To the extent authorized by a State, Chapter 9 of the Bankruptcy Code allows municipalities (defined as a “political subdivision or public agency or instrumentality”) of that State – including public hospitals – to reorganize their debts in the face of insolvency. Municipalities achieve this goal through implementation of a court-approved plan of adjustment. Although the standards for confirming (approving) a Chapter 9 plan resemble the well-established standards for confirming a Chapter 11 plan, differences exist. These differences can be particularly impactful on the ability to confirm a plan that does not pay creditors in full over their objection. Accordingly, public hospitals should be aware of Chapter 9’s different standards for ensuring continuity of the hospital’s operations and preserving funds to enable continued operations and necessary improvements.

A recent and successful plan confirmation in the Northern District of Texas illustrates these differences. In March 2013, after a decade of struggling with financial issues, the Hardeman County Memorial Hospital in Quanah, Texas (approximately 200 miles northwest of Dallas-Fort Worth) filed bankruptcy under Chapter 9. More than two years later – on November 2, 2015 – the Bankruptcy Court confirmed the hospital’s Chapter 9 plan over the dissent of its unsecured creditors. See In re Hardeman County Hospital District, 540 B.R. 229 (Bankr. N.D. Tex. 2015).

The hospital’s plan impaired the rights of all its creditors, secured and unsecured alike. Although the hospital’s secured creditors accepted the plan, its general unsecured creditors rejected it. Further, the largest of these unsecured creditors filed an objection to the plan’s confirmation, questioning the hospital’s good faith in proposing the plan. Good faith is a requirement under both Chapter 9 and Chapter 11, but courts apply it differently under each chapter. As the Hardeman County Bankruptcy Court explained, unlike Chapter 11, the purpose of Chapter 9 “is to permit a financially distressed public entity to adjust its debts in light of the fact that it is an operating municipality, which, by its nature, [and in contrast to private business bankruptcies,] is not subject to liquidation.” Id. at 237. The Court described the plan’s twin objectives: (1) the hospital’s continued operation under its statutory mission to provide medical care to the needy residents of Hardeman County; and (2) the satisfaction of its creditor claims in a manner that preserved funds needed for hospital operations, improvements, and maintenance, both now and in the future. With these objectives, the Court found that the hospital presented a plan that aligned with Chapter 9’s underlying purpose, and thus presented its plan in good faith.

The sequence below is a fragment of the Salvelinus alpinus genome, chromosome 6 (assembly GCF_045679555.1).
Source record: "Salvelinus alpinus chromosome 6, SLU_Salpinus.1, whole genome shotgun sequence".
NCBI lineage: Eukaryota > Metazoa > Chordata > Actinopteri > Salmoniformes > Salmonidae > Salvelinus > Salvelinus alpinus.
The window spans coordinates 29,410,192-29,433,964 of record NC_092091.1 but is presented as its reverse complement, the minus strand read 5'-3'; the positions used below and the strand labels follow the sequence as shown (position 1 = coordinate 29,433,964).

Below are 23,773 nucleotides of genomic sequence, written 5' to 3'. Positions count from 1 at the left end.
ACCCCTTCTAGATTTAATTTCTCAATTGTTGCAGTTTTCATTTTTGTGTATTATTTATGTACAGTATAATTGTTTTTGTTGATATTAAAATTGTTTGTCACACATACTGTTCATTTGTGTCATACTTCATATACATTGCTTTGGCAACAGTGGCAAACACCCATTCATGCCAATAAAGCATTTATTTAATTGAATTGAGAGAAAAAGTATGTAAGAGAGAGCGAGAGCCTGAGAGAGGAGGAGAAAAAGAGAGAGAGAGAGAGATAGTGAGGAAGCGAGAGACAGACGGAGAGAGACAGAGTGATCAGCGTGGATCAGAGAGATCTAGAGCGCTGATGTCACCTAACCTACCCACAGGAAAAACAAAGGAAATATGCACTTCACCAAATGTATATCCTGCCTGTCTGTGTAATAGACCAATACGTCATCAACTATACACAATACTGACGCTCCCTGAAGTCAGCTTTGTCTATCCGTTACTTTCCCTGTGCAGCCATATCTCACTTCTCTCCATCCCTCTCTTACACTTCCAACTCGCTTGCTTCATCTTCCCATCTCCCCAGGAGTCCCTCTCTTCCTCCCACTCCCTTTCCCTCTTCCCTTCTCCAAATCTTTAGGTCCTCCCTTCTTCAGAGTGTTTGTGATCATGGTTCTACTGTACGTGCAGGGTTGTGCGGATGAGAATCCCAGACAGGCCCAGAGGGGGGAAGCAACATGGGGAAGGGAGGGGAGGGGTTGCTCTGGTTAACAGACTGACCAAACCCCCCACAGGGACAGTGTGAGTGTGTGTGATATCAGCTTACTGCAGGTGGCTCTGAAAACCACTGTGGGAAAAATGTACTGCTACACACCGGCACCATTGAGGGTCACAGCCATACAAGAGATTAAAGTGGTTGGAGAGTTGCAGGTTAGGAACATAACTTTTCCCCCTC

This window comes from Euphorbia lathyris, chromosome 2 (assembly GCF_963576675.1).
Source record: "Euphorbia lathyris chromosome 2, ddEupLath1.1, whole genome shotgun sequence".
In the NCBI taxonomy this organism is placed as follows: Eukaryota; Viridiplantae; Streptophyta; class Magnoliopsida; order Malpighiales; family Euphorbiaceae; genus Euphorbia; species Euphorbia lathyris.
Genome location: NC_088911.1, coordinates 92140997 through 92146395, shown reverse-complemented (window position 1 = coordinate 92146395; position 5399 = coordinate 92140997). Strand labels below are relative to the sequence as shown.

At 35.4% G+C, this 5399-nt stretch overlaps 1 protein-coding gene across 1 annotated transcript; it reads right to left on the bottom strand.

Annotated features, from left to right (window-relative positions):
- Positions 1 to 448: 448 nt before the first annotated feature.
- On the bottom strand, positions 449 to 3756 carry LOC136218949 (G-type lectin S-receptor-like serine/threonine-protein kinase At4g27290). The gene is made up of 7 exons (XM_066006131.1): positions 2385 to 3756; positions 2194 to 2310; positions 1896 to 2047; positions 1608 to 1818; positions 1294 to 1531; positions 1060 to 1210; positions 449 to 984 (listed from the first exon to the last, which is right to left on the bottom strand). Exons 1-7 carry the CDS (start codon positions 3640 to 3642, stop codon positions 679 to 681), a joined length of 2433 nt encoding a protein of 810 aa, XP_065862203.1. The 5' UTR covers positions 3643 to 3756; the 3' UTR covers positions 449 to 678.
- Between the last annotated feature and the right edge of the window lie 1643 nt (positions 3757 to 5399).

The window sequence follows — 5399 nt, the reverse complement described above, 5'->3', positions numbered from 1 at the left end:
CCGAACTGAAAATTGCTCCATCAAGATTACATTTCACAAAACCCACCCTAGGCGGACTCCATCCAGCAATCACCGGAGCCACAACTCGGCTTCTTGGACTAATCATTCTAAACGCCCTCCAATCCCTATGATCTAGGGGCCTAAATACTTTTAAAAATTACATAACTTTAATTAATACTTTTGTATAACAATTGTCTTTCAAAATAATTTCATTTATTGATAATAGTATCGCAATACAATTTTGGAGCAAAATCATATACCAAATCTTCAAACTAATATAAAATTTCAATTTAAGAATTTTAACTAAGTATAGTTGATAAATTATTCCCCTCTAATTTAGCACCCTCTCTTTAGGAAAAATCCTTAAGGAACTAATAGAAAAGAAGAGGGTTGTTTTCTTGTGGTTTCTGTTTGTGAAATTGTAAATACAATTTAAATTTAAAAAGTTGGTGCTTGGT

Raising another aspect unique to Chapter 9, the objecting creditor also argued that the hospital should raise its tax rate to enable a higher plan payout for the general unsecured creditors. In addressing this argument, the Bankruptcy Court noted that other courts did not require a tax increase where the municipality’s demographics and economic issues rendered any attempt to raise taxes a “futile exercise.” Moreover, the Court reasoned that neither the Bankruptcy Code nor the Tenth Amendment allowed the Court to interfere with a Chapter 9 debtor’s property, revenue, or governmental powers. The Court recognized that in this hospital’s case: the value of taxable properties had substantially declined; taxpayer sentiment was strongly opposed to increasing the hospital’s tax revenue; and the state government had expressly supported confirmation of the existing plan. The Court therefore held that plan confirmation did not require the hospital to raise taxes.